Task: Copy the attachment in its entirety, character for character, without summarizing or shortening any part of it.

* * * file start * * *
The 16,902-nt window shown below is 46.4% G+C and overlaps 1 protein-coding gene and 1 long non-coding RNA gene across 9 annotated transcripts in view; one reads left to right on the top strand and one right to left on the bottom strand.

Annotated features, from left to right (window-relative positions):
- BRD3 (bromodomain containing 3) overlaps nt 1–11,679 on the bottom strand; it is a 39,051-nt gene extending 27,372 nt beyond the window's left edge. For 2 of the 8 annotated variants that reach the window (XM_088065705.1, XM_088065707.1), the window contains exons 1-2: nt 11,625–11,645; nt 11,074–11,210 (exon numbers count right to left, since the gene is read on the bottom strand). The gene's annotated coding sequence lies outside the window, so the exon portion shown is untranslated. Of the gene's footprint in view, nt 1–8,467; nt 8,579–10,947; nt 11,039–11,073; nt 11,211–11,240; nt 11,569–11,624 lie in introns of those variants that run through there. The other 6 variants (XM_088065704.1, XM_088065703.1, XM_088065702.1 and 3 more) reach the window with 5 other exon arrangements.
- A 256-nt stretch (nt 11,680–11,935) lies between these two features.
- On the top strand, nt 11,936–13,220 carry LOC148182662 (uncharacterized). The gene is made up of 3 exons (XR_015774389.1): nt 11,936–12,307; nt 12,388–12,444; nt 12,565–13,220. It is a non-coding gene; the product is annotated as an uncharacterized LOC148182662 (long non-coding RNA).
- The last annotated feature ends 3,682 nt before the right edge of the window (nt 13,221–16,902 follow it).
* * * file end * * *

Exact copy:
The 16,902-nt window shown below is 46.4% G+C and overlaps 1 protein-coding gene and 1 long non-coding RNA gene across 9 annotated transcripts in view; one reads left to right on the top strand and one right to left on the bottom strand.

Annotated features, from left to right (window-relative positions):
- BRD3 (bromodomain containing 3) overlaps nt 1–11,679 on the bottom strand; it is a 39,051-nt gene extending 27,372 nt beyond the window's left edge. For 2 of the 8 annotated variants that reach the window (XM_088065705.1, XM_088065707.1), the window contains exons 1-2: nt 11,625–11,645; nt 11,074–11,210 (exon numbers count right to left, since the gene is read on the bottom strand). The gene's annotated coding sequence lies outside the window, so the exon portion shown is untranslated. Of the gene's footprint in view, nt 1–8,467; nt 8,579–10,947; nt 11,039–11,073; nt 11,211–11,240; nt 11,569–11,624 lie in introns of those variants that run through there. The other 6 variants (XM_088065704.1, XM_088065703.1, XM_088065702.1 and 3 more) reach the window with 5 other exon arrangements.
- A 256-nt stretch (nt 11,680–11,935) lies between these two features.
- On the top strand, nt 11,936–13,220 carry LOC148182662 (uncharacterized). The gene is made up of 3 exons (XR_015774389.1): nt 11,936–12,307; nt 12,388–12,444; nt 12,565–13,220. It is a non-coding gene; the product is annotated as an uncharacterized LOC148182662 (long non-coding RNA).
- The last annotated feature ends 3,682 nt before the right edge of the window (nt 13,221–16,902 follow it).